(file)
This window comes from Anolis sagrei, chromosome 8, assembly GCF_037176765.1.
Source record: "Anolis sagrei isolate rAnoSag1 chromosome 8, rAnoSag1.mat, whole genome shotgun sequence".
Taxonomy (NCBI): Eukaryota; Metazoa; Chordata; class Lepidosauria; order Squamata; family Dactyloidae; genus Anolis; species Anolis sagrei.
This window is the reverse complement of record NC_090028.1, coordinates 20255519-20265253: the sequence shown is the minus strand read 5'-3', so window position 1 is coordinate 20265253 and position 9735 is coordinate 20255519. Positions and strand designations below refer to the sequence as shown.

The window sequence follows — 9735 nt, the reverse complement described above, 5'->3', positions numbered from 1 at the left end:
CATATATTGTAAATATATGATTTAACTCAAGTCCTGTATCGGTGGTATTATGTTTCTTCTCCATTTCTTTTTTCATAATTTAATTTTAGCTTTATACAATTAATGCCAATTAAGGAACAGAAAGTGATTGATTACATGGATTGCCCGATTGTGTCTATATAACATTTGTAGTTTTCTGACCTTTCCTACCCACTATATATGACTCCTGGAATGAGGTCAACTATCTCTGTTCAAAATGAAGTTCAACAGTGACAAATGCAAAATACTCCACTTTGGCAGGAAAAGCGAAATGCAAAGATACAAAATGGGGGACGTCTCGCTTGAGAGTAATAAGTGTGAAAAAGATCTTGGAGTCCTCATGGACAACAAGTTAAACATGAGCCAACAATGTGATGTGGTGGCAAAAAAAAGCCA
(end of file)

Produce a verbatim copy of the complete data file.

This window comes from Anolis sagrei, chromosome 8, assembly GCF_037176765.1.
Source record: "Anolis sagrei isolate rAnoSag1 chromosome 8, rAnoSag1.mat, whole genome shotgun sequence".
Taxonomy (NCBI): Eukaryota; Metazoa; Chordata; class Lepidosauria; order Squamata; family Dactyloidae; genus Anolis; species Anolis sagrei.
This window is the reverse complement of record NC_090028.1, coordinates 20255519-20265253: the sequence shown is the minus strand read 5'-3', so window position 1 is coordinate 20265253 and position 9735 is coordinate 20255519. Positions and strand designations below refer to the sequence as shown.

The window sequence follows — 9735 nt, the reverse complement described above, 5'->3', positions numbered from 1 at the left end:
CATATATTGTAAATATATGATTTAACTCAAGTCCTGTATCGGTGGTATTATGTTTCTTCTCCATTTCTTTTTTCATAATTTAATTTTAGCTTTATACAATTAATGCCAATTAAGGAACAGAAAGTGATTGATTACATGGATTGCCCGATTGTGTCTATATAACATTTGTAGTTTTCTGACCTTTCCTACCCACTATATATGACTCCTGGAATGAGGTCAACTATCTCTGTTCAAAATGAAGTTCAACAGTGACAAATGCAAAATACTCCACTTTGGCAGGAAAAGCGAAATGCAAAGATACAAAATGGGGGACGTCTCGCTTGAGAGTAATAAGTGTGAAAAAGATCTTGGAGTCCTCATGGACAACAAGTTAAACATGAGCCAACAATGTGATGTGGTGGCAAAAAAAAGCCA